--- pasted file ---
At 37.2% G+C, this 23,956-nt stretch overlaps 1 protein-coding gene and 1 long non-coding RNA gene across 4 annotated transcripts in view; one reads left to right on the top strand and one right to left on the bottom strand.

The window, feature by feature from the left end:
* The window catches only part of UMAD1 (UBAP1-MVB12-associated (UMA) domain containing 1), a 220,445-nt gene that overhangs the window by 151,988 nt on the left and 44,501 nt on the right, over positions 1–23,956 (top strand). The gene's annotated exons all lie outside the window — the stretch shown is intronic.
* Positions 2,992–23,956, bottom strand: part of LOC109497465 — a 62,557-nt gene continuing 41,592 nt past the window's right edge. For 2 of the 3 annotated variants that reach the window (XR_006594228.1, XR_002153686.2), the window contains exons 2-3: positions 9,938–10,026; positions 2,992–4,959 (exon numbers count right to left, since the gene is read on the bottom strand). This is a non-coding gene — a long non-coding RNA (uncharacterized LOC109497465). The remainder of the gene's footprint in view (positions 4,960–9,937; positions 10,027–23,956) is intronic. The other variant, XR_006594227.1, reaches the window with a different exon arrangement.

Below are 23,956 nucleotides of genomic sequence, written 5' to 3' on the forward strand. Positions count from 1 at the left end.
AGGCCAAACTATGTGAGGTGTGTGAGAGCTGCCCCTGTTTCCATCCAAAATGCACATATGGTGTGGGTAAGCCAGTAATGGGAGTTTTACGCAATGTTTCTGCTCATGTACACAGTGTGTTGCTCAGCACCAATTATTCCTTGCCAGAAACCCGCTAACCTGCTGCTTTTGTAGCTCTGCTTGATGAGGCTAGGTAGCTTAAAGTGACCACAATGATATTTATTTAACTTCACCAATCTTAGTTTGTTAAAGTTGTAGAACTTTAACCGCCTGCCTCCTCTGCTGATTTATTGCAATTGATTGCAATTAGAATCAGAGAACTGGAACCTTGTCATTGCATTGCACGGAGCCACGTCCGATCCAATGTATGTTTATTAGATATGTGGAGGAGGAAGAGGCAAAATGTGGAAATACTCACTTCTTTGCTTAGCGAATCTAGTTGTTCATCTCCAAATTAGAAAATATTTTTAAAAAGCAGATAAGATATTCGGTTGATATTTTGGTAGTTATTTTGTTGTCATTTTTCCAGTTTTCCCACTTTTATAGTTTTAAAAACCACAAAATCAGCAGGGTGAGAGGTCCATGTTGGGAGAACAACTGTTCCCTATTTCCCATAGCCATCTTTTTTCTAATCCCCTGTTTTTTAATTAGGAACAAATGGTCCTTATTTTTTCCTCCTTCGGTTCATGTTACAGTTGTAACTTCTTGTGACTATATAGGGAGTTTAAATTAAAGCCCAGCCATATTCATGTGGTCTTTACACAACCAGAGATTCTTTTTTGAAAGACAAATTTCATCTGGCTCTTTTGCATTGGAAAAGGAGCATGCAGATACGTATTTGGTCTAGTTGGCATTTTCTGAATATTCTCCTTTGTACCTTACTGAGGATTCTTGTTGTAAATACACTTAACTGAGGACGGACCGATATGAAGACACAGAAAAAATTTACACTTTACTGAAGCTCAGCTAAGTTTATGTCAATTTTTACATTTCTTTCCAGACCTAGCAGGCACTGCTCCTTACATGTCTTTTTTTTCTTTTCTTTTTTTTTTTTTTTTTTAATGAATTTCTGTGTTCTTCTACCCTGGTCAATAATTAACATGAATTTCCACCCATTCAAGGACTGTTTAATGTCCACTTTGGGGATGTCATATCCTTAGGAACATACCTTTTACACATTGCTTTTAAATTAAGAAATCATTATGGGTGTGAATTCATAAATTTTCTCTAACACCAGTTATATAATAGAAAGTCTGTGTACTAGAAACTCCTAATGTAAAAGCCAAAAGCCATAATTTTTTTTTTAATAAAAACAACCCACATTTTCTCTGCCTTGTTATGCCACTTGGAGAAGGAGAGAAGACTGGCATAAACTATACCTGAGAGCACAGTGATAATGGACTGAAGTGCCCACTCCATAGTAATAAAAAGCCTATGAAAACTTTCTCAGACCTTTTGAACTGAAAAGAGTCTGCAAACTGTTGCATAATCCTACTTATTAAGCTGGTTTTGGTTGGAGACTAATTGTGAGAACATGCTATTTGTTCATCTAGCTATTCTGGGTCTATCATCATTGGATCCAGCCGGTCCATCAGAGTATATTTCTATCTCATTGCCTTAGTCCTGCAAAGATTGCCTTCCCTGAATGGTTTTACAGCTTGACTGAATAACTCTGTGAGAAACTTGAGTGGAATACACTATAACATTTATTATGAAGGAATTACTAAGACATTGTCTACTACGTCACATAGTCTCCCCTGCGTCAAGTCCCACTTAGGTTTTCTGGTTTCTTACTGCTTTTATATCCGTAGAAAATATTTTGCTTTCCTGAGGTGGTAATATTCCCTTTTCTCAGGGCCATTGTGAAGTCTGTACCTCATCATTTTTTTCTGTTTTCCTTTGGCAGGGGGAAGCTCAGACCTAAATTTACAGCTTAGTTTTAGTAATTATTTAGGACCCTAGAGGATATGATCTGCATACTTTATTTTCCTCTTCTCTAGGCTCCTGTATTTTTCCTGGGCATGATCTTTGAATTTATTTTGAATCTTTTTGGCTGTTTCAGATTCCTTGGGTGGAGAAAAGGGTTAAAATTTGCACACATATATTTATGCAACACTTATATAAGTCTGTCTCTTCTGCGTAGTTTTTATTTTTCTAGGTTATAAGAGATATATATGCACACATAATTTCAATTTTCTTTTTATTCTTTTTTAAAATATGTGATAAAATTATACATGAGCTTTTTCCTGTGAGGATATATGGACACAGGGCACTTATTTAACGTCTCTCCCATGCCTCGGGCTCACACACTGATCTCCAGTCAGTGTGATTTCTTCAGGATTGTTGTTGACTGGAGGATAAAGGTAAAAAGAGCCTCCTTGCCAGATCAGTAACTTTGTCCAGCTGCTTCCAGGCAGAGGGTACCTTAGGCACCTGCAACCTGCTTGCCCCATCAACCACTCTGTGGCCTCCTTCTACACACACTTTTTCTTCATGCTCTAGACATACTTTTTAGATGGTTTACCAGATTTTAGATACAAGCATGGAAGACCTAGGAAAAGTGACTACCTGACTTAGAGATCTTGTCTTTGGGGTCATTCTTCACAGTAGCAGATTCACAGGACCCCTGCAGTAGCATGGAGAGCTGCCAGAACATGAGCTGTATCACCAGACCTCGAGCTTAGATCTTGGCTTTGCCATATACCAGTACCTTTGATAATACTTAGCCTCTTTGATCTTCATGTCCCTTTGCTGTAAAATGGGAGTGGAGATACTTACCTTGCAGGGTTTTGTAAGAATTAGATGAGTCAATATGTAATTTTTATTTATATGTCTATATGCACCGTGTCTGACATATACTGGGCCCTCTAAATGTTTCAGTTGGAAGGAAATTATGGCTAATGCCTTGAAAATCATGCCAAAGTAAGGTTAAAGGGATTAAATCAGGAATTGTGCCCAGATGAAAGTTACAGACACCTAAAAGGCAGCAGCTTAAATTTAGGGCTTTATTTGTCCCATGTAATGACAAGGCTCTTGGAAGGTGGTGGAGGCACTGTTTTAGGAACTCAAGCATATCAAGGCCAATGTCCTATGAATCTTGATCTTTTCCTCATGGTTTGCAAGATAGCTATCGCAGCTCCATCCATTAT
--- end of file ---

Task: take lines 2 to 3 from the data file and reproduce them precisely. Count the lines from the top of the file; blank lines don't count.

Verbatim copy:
The window, feature by feature from the left end:
* The window catches only part of UMAD1 (UBAP1-MVB12-associated (UMA) domain containing 1), a 220,445-nt gene that overhangs the window by 151,988 nt on the left and 44,501 nt on the right, over positions 1–23,956 (top strand). The gene's annotated exons all lie outside the window — the stretch shown is intronic.